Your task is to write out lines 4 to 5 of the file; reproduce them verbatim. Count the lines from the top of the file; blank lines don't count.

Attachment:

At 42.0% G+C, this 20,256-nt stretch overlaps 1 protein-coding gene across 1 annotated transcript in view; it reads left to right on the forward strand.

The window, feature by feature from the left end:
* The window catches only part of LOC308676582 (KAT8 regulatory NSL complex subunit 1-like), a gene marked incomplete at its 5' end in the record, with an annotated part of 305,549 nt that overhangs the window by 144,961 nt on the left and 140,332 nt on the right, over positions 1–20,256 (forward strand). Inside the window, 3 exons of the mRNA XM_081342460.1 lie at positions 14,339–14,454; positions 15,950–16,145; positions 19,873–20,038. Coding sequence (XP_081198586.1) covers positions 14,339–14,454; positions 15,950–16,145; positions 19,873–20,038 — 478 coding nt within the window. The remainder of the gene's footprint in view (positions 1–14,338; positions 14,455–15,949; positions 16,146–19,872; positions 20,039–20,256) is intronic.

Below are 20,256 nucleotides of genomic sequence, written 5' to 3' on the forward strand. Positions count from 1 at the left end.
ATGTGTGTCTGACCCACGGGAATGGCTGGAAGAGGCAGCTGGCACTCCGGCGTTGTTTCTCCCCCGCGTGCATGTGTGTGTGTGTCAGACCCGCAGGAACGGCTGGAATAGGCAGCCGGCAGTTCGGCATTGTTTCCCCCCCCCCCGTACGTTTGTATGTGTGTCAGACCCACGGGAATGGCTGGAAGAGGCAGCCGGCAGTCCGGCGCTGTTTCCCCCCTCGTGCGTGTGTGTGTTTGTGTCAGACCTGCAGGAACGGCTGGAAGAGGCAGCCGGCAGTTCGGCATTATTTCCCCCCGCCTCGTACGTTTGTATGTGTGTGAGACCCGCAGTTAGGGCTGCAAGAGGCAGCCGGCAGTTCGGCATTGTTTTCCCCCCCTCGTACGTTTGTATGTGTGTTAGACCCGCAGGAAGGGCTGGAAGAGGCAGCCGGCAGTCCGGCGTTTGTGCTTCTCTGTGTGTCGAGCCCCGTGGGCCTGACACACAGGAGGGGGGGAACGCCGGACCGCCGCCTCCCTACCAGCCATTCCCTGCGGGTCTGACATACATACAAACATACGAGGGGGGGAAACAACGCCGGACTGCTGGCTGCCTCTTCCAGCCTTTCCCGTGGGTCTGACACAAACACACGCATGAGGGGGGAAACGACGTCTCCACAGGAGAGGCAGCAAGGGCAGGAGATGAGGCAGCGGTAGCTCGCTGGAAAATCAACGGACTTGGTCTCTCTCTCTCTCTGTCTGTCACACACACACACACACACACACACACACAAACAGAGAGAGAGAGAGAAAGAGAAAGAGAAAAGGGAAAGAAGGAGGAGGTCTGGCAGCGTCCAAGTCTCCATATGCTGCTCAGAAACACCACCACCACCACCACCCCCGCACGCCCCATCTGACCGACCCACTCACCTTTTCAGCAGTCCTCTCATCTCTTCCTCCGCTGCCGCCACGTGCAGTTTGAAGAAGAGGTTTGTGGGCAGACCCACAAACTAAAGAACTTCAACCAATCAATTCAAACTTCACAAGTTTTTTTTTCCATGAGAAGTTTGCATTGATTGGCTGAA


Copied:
Below are 20,256 nucleotides of genomic sequence, written 5' to 3' on the forward strand. Positions count from 1 at the left end.
ATGTGTGTCTGACCCACGGGAATGGCTGGAAGAGGCAGCTGGCACTCCGGCGTTGTTTCTCCCCCGCGTGCATGTGTGTGTGTGTCAGACCCGCAGGAACGGCTGGAATAGGCAGCCGGCAGTTCGGCATTGTTTCCCCCCCCCCCGTACGTTTGTATGTGTGTCAGACCCACGGGAATGGCTGGAAGAGGCAGCCGGCAGTCCGGCGCTGTTTCCCCCCTCGTGCGTGTGTGTGTTTGTGTCAGACCTGCAGGAACGGCTGGAAGAGGCAGCCGGCAGTTCGGCATTATTTCCCCCCGCCTCGTACGTTTGTATGTGTGTGAGACCCGCAGTTAGGGCTGCAAGAGGCAGCCGGCAGTTCGGCATTGTTTTCCCCCCCTCGTACGTTTGTATGTGTGTTAGACCCGCAGGAAGGGCTGGAAGAGGCAGCCGGCAGTCCGGCGTTTGTGCTTCTCTGTGTGTCGAGCCCCGTGGGCCTGACACACAGGAGGGGGGGAACGCCGGACCGCCGCCTCCCTACCAGCCATTCCCTGCGGGTCTGACATACATACAAACATACGAGGGGGGGAAACAACGCCGGACTGCTGGCTGCCTCTTCCAGCCTTTCCCGTGGGTCTGACACAAACACACGCATGAGGGGGGAAACGACGTCTCCACAGGAGAGGCAGCAAGGGCAGGAGATGAGGCAGCGGTAGCTCGCTGGAAAATCAACGGACTTGGTCTCTCTCTCTCTCTGTCTGTCACACACACACACACACACACACACACACAAACAGAGAGAGAGAGAGAAAGAGAAAGAGAAAAGGGAAAGAAGGAGGAGGTCTGGCAGCGTCCAAGTCTCCATATGCTGCTCAGAAACACCACCACCACCACCACCCCCGCACGCCCCATCTGACCGACCCACTCACCTTTTCAGCAGTCCTCTCATCTCTTCCTCCGCTGCCGCCACGTGCAGTTTGAAGAAGAGGTTTGTGGGCAGACCCACAAACTAAAGAACTTCAACCAATCAATTCAAACTTCACAAGTTTTTTTTTCCATGAGAAGTTTGCATTGATTGGCTGAA